Every Friday I like to share some resource or thought provoking question with the regulars here on the site. Usually I pull something from the Tech Savvy Ed Forum, but today I wanted to share a concern from one of the teachers in my building. Mr. K is an amazing 4th grade teacher when it comes to using technology in his teaching. He takes his class up to the lab regularly, has his students research websites and resources to use during science or math units, and even found himself quite a nice used Elmo Document Camera on Ebay for his class. Unfortunately, he came into my room today to lament our district’s expired account for Net Trekker D.I.
Thankfully, one of Michigan’s Department of Ed sites gives us access to the Net Trekker D.I. resources for free (which I have yet to tell Mr. K, and should cheer him up a bit). The reason Mr. K enjoyed using it so much is because Net Trekker is a human filtered (employees search through and approve all search results) search engine geared for education. All of the images, websites, and other media have been carefully checked for both usefulness and appropriateness, and then categorized much like Yahooligans used to, by grade level & topics. Quite useful for giving students free reign over their research time. Our district, through the help of some grant money, was paying for a district-wide site license so our students could have a safe place to search while at school.
Of course, Net Trekker D.I. isn’t for everyone (to me, paying for a search engine is a lot like being charged a surtax on the air I breathe). I personally am not a fan of the tightly controlled filtering processes either, especially when other search engines have been stepping up their “safe search” features. In the past I’ve used everything from Yahooligans (which I won’t even provide a link to now because the new version is so awful), Quintura, Kidsclick!, Ask for Kids, and yes, even Google with my more advanced 6th graders. I prefer more open search engines that mimic the type of search engines students already use at home. Granted, most of the kid friendly search engines I listed above use human filtering to weed out potentially harmful sites, but then almost all of the sites above are free too.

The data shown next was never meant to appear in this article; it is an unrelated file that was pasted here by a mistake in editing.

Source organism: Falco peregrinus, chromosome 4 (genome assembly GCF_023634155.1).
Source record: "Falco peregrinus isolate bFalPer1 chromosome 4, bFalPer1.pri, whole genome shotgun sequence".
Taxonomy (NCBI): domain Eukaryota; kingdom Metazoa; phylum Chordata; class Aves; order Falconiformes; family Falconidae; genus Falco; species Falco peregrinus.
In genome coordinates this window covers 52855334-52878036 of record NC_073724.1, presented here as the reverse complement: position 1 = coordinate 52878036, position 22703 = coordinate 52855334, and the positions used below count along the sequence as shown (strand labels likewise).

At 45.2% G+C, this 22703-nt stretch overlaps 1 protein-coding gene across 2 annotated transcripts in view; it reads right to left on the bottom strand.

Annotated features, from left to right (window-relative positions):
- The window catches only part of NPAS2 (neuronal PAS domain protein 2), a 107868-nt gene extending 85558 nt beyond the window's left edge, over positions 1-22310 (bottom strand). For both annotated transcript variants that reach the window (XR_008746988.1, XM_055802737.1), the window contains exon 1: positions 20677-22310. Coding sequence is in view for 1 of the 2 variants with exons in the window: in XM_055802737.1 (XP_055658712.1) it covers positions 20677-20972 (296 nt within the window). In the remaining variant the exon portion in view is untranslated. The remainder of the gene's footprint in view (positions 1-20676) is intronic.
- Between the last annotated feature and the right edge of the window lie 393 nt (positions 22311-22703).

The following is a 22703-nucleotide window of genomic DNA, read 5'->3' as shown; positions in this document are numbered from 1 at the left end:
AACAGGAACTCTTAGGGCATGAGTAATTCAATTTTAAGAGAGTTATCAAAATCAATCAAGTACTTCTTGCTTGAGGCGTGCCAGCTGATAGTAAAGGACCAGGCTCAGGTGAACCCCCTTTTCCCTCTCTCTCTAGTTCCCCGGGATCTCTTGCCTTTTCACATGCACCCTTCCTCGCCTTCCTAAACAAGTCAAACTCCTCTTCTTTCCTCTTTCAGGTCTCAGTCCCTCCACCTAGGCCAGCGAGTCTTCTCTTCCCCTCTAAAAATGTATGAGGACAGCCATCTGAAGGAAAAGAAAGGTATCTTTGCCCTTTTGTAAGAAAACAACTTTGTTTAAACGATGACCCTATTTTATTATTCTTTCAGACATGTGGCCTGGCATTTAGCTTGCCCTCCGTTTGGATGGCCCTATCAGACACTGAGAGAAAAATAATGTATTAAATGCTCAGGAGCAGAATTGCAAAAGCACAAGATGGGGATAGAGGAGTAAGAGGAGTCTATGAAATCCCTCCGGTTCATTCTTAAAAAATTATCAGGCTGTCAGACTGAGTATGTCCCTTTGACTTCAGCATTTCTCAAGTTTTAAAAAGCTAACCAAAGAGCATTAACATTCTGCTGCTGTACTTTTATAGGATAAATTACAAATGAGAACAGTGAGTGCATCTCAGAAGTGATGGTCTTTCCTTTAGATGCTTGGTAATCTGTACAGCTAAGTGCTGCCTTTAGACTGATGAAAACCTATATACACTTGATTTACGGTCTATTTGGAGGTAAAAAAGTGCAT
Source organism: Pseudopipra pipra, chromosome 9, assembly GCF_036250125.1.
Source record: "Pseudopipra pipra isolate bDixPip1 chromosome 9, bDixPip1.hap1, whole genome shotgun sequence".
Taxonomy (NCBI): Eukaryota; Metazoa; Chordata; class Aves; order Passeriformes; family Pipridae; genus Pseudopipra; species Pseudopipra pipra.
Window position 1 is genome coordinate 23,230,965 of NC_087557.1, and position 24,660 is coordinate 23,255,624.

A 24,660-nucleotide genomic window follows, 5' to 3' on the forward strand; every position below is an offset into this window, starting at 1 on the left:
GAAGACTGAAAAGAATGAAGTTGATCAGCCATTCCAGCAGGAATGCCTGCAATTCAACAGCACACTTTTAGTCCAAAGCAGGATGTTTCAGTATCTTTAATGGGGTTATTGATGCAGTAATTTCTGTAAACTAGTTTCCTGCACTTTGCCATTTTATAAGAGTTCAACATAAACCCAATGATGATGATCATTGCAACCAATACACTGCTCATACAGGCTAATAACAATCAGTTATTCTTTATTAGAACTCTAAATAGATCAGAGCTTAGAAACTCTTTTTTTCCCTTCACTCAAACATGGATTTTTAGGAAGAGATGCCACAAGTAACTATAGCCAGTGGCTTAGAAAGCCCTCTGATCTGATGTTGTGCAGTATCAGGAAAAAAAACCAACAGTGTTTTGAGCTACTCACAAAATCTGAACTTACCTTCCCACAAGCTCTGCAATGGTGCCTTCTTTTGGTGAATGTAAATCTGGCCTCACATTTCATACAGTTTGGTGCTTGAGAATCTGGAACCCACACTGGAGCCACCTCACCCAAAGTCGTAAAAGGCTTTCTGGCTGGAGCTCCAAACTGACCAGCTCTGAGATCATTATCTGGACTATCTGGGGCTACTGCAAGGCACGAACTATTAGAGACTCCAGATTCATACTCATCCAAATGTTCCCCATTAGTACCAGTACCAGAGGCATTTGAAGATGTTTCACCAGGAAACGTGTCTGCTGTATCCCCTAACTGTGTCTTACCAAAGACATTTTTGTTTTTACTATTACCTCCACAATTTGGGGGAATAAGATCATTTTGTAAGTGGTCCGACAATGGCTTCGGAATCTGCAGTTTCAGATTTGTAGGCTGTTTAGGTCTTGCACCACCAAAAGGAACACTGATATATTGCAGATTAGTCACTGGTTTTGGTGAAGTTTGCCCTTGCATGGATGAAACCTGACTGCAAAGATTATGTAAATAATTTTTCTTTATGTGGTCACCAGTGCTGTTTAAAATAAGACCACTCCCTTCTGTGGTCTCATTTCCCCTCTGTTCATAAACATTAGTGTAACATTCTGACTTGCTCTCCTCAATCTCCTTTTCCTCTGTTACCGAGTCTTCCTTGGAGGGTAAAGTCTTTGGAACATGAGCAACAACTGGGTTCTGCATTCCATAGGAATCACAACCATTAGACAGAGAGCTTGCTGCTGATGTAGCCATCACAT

That’s right, using a kid-friendly search engines doesn’t mean, and shouldn’t mean, that you have to pay for a subscription, as our school was doing for Net Trekker. I can appreciate a company providing an advertisement free database that is categorized and referenced by subject, readability, and grade level, but don’t those tools just replicate what most teachers should be doing already with online resources? Whenever I put together a Webquest, I make sure to include resources that cover a broad range of reading and comprehension abilities, and I always preview websites that I’m going to use in class to ensure that the students will get what they need to out of a site, without having to struggle or come across inappropriate material. For those reasons, I’m a fan of using a broader range of search engines whenever necessary. I wish I could say I roll with one particular search engine with all of my students, but I don’t. Different situations call for different tools; much like the databases in phonebooks, Infotrack, and Wikipedia are all used for different purposes.
What search engine do your students roll with?
How do we get free access to Net Trekker from the Michigan’s Department of Ed sites? I’ve always been interested in that one, but we don’t have the money to pay a subscription.
I use a lot of the same search engines that you do plus a few others. I like to use fact monster which if put out by Information Please. It does have some advertisement, but not too many and it’s free. I also really like MEL (Michigan E Library). It’s free. This has many databases put out by reputable research companies like Gale. Inside MEL you can find InfoTrac, Kids InfoBits,and Sirs Discoverer.
The Internet Public Library for Kids is a good “kid-friendly” search engine, but also has a great feature that allows students to submit a form for asking a question. It is found at http://www.ipl.org/div/kidspace/ Look for Ask A Question on the left.